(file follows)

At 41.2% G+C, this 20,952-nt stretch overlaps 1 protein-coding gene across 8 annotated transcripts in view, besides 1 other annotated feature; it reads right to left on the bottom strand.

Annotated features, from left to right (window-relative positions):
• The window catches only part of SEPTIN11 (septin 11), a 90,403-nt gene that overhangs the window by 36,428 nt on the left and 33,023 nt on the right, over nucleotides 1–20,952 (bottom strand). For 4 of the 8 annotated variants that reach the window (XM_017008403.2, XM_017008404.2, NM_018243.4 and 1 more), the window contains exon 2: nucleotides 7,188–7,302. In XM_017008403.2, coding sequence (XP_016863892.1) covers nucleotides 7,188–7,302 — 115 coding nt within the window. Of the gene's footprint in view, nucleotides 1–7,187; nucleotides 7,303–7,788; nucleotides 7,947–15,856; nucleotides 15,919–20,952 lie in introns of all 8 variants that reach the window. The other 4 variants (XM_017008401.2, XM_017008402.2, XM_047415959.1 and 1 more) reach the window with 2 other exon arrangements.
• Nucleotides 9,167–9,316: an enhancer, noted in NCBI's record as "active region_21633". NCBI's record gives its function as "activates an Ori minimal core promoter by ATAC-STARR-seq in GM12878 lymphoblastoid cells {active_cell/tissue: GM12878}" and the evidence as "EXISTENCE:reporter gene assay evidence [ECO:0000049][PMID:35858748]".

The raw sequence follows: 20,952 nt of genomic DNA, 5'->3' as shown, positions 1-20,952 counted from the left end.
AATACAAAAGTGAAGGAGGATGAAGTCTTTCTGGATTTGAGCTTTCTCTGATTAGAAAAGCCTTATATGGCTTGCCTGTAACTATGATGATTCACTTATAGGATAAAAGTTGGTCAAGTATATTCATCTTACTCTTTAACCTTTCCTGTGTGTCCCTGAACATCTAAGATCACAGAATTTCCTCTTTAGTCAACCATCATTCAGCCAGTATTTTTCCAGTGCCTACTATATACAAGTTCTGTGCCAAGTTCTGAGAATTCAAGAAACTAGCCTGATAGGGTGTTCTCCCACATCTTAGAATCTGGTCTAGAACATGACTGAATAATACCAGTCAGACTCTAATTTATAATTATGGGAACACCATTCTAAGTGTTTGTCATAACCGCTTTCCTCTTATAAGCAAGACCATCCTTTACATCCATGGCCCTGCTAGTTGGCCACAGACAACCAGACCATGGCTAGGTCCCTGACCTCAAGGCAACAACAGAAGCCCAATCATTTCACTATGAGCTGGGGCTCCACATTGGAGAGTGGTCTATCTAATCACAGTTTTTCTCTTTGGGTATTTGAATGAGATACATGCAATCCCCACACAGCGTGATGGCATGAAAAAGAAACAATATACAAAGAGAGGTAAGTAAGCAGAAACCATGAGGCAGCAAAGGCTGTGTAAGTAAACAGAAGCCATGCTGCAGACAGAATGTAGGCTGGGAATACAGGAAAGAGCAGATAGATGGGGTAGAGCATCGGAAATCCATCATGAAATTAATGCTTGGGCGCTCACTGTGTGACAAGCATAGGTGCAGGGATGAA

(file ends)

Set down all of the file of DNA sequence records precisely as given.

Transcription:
At 41.2% G+C, this 20,952-nt stretch overlaps 1 protein-coding gene across 8 annotated transcripts in view, besides 1 other annotated feature; it reads right to left on the bottom strand.

Annotated features, from left to right (window-relative positions):
• The window catches only part of SEPTIN11 (septin 11), a 90,403-nt gene that overhangs the window by 36,428 nt on the left and 33,023 nt on the right, over nucleotides 1–20,952 (bottom strand). For 4 of the 8 annotated variants that reach the window (XM_017008403.2, XM_017008404.2, NM_018243.4 and 1 more), the window contains exon 2: nucleotides 7,188–7,302. In XM_017008403.2, coding sequence (XP_016863892.1) covers nucleotides 7,188–7,302 — 115 coding nt within the window. Of the gene's footprint in view, nucleotides 1–7,187; nucleotides 7,303–7,788; nucleotides 7,947–15,856; nucleotides 15,919–20,952 lie in introns of all 8 variants that reach the window. The other 4 variants (XM_017008401.2, XM_017008402.2, XM_047415959.1 and 1 more) reach the window with 2 other exon arrangements.
• Nucleotides 9,167–9,316: an enhancer, noted in NCBI's record as "active region_21633". NCBI's record gives its function as "activates an Ori minimal core promoter by ATAC-STARR-seq in GM12878 lymphoblastoid cells {active_cell/tissue: GM12878}" and the evidence as "EXISTENCE:reporter gene assay evidence [ECO:0000049][PMID:35858748]".

The raw sequence follows: 20,952 nt of genomic DNA, 5'->3' as shown, positions 1-20,952 counted from the left end.
AATACAAAAGTGAAGGAGGATGAAGTCTTTCTGGATTTGAGCTTTCTCTGATTAGAAAAGCCTTATATGGCTTGCCTGTAACTATGATGATTCACTTATAGGATAAAAGTTGGTCAAGTATATTCATCTTACTCTTTAACCTTTCCTGTGTGTCCCTGAACATCTAAGATCACAGAATTTCCTCTTTAGTCAACCATCATTCAGCCAGTATTTTTCCAGTGCCTACTATATACAAGTTCTGTGCCAAGTTCTGAGAATTCAAGAAACTAGCCTGATAGGGTGTTCTCCCACATCTTAGAATCTGGTCTAGAACATGACTGAATAATACCAGTCAGACTCTAATTTATAATTATGGGAACACCATTCTAAGTGTTTGTCATAACCGCTTTCCTCTTATAAGCAAGACCATCCTTTACATCCATGGCCCTGCTAGTTGGCCACAGACAACCAGACCATGGCTAGGTCCCTGACCTCAAGGCAACAACAGAAGCCCAATCATTTCACTATGAGCTGGGGCTCCACATTGGAGAGTGGTCTATCTAATCACAGTTTTTCTCTTTGGGTATTTGAATGAGATACATGCAATCCCCACACAGCGTGATGGCATGAAAAAGAAACAATATACAAAGAGAGGTAAGTAAGCAGAAACCATGAGGCAGCAAAGGCTGTGTAAGTAAACAGAAGCCATGCTGCAGACAGAATGTAGGCTGGGAATACAGGAAAGAGCAGATAGATGGGGTAGAGCATCGGAAATCCATCATGAAATTAATGCTTGGGCGCTCACTGTGTGACAAGCATAGGTGCAGGGATGAA